Without doubt one of the biggest fans of the humble carrot was the industrialist Henry Ford, whose passion for vegetables was perhaps second only to his fondness for the car.
Ford was anti-milk (“the cow is the crudest machine in the world”) and anti-meat (he promoted soybeans in lieu of beef and oatmeal crackers as a substitute for chicken), but he was devoted to the carrot which, he was convinced, held the secret to longevity. At one point he was the guest of honour at a twelve-course all-carrot dinner, which began with carrot soup and continued through carrot mousse, carrot salad, pickled carrots, carrots au gratin, carrot loaf, and carrot ice cream, all accompanied by glass after glass of carrot juice.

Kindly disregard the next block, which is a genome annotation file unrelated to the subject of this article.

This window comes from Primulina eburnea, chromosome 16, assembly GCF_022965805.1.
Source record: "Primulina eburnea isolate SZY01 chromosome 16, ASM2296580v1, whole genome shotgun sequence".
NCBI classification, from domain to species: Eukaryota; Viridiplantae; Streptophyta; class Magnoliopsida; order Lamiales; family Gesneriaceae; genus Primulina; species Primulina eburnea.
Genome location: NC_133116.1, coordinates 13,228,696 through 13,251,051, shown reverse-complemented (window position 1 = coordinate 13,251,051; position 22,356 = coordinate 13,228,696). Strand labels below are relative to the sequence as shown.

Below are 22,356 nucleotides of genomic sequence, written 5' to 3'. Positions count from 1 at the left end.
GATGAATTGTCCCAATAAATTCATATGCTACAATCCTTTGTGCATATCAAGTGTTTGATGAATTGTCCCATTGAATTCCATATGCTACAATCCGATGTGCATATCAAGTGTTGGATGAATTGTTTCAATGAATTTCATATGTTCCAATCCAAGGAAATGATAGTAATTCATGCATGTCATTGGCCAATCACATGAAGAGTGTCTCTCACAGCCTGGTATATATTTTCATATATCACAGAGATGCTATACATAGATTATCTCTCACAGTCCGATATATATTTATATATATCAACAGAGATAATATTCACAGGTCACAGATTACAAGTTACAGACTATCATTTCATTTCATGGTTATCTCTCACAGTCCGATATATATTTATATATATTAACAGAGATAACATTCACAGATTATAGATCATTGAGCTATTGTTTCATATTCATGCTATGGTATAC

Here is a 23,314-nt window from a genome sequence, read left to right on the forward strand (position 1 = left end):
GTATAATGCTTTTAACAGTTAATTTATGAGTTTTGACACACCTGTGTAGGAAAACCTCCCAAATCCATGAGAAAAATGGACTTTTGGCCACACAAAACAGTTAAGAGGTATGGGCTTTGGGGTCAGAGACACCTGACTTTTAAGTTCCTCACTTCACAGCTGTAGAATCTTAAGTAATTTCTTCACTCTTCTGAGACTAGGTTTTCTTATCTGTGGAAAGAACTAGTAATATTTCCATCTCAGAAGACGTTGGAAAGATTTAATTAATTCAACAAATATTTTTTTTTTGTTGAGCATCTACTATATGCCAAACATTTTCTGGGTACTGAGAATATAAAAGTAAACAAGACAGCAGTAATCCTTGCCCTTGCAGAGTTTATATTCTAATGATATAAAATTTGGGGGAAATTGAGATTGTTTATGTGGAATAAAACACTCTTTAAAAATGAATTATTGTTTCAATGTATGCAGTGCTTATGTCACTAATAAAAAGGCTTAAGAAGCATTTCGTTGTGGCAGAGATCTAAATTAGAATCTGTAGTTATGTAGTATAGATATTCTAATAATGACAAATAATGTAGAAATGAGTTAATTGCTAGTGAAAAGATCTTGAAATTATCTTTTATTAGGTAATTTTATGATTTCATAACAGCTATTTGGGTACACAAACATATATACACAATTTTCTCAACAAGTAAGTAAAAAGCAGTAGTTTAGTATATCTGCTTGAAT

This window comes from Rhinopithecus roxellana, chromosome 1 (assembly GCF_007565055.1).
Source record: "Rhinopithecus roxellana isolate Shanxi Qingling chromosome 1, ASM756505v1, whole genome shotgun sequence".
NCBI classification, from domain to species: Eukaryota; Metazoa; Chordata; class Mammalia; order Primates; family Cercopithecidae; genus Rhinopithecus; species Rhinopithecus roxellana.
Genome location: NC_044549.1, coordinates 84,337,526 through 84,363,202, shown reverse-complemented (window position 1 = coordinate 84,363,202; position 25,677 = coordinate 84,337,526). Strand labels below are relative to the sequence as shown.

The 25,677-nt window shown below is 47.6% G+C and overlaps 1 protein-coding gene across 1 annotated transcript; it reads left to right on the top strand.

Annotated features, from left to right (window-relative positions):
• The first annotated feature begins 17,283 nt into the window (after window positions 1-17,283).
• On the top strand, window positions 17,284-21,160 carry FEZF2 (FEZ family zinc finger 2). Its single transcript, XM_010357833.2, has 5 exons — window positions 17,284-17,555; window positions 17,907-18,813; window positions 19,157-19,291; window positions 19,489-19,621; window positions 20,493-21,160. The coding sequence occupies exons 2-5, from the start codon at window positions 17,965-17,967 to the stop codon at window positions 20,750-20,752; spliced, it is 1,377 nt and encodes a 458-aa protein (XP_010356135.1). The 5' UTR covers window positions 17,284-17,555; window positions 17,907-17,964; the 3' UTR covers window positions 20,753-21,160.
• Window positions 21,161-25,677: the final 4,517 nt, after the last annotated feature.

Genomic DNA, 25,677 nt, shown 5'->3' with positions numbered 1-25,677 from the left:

One story holds that Ford became interested in the painter Titian when his son Edsel donated a Titian painting (“Judith and the Head of Holofernes”) to the Detroit Institute of Arts. It wasn’t the artist’s work that interested him; it was the fact that Titian had reportedly lived to be ninety-nine. He wanted to know if Titian ate carrots.